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Why Did The Revolutions Of 1820-1831 In The Italian States Fail?

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Why Did The Revolutions Of 1820-1831 Fail? The year 1815 saw the restoration of the monarchy in the Italian states. This was met with great dissatisfaction by a high amount of middle class citizens, who saw this reactionary revert to pre-Napoleonic times as restricting and unfavourable, as during the French Rule, all were equal in the eye of the law, and had more freedom through a fairer system. This led to the foundation of revolutionary organizations, most notably the Adelfi, Carbonari and the Italian Federation. Their desires were to eliminate Austrian influence and unify the Italian states as one. There were then revolutions in Naples (1820), Sicily (1820), Piedmont (1821) and Modena, Parma & Papal States (1831). However, these failed due to a number of reasons, and these will be looked at in the course of this essay. One significant reason for these failures was the constant intervention of Austria and Klemens von Metternich. Metternich dominated European foreign policy and opposed any kind of revolution. For example, he was shocked that the Neapolitan revolution in 1821 was proving to be a success, and considered it to be disturbing. Therefore, he took measures to suppress these events at every opportunity. ...read more.


As well as that, Austria would not have looked upon the country that had assisted the Italian states favourably, so for a country such as France, it would only be creating problems that they did not need. Not only were foreign countries unwilling to contribute to rebellions: Because revolutions were often a local affair to rise against circumstantial and distinctive issues (for example, King Ferdinand I increasing the Church's power to censor challenging literature in Naples in 1818), it was a concern of that state and that state only - And as other neighbouring states were unaffected by these issues, they saw no reason to intervene. After all, different states had concerns of their own. An example of this would be the revolution of Modena in 1831, where Bologna refused to send help - they were suffering through the Papal restoration during this time. This prevented Modena from having the strength and resources to succeed in their attempt at a revolution. While revolutionary organizations struggled to attract co-operation between bordering states, the organizations themselves had trouble in concerns to the amount of people involved in rebellions. Less than ten percent of the population were involved in these groups, the most popular of which was the Carbonari. ...read more.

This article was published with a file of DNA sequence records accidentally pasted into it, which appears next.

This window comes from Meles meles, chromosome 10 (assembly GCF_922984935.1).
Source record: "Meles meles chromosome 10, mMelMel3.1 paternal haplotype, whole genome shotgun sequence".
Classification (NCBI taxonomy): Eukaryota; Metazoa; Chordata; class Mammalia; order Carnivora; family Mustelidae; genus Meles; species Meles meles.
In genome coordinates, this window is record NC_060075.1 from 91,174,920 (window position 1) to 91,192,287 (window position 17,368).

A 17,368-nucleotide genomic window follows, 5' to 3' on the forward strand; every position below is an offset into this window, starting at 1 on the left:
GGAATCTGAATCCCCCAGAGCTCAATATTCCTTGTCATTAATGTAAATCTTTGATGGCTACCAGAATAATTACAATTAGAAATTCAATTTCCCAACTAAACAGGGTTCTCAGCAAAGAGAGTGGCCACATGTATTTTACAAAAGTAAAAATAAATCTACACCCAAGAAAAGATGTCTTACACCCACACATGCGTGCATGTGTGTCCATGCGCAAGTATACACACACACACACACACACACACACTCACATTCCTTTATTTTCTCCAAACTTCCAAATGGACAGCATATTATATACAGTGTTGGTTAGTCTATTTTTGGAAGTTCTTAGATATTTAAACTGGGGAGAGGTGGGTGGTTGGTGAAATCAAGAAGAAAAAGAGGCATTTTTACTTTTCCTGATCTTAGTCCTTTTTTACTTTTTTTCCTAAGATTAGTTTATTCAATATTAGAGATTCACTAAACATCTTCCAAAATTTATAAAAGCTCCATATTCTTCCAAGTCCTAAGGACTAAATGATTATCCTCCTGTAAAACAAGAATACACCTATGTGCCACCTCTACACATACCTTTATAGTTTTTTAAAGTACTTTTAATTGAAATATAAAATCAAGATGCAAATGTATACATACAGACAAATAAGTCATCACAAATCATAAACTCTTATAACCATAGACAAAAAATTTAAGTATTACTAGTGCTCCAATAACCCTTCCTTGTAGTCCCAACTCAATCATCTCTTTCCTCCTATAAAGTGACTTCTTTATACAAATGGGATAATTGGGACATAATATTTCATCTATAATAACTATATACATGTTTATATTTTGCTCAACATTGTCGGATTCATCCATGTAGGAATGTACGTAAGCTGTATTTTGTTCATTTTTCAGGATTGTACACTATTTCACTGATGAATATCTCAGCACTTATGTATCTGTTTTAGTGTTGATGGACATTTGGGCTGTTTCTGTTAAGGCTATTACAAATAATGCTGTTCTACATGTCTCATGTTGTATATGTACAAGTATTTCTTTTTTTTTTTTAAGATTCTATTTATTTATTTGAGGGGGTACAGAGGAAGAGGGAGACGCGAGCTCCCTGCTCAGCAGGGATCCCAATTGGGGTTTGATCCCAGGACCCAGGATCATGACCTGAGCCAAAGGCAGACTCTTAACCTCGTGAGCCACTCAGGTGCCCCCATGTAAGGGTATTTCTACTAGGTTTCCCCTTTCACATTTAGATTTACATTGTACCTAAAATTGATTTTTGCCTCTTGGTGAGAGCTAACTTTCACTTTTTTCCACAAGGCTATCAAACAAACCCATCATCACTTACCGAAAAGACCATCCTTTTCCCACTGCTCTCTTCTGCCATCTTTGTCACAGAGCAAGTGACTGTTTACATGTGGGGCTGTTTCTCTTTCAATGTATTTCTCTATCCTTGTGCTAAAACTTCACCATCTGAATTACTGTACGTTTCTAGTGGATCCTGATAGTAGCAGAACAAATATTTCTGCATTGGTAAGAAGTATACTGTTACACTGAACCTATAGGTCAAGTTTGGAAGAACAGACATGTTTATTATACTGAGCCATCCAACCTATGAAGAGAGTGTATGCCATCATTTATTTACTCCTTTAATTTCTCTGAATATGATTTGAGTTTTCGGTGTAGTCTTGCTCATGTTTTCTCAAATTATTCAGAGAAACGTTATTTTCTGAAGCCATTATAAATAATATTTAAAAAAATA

This arguably resulted in a lesser degree of commitment and therefore, not enough effort was made to make some revolutions successful. After addressing all of the factors in how the revolutions of 1820-1831 were unsuccessful, I can come to a conclusion on what I believe were the most significant. There were minor problems, such as fear of a "Mob Rule" and the lack of leadership, greater problems, such as the co-operation of organizations, the lack of support and absence of foreign assistance, and significant complications, like the government's insufficient military resources, and Austrian intervention and influence, particularly that of Metternich. In conclusion, I believe that Austria was the clearest reason for the failure of the revolutions. Firstly, they had control over the Italian states. They were states for a reason - to fragment organizations such as the Carbonari and the Adelfi and keep them weak to prevent outbursts of rebellion. Secondly, it did not matter if a revolution was beginning to look like it could end successfully. The monarch of the state (for example Ferdinand I or Victor Emmanuel I) had the authority to allow Austria and Metternich to intervene wherever necessary to quell the threat of an uprising. Finally, the Austrian empire was powerful and the Italian revolutionists had no chance of fighting against this if intervention had been called for. ...read more.

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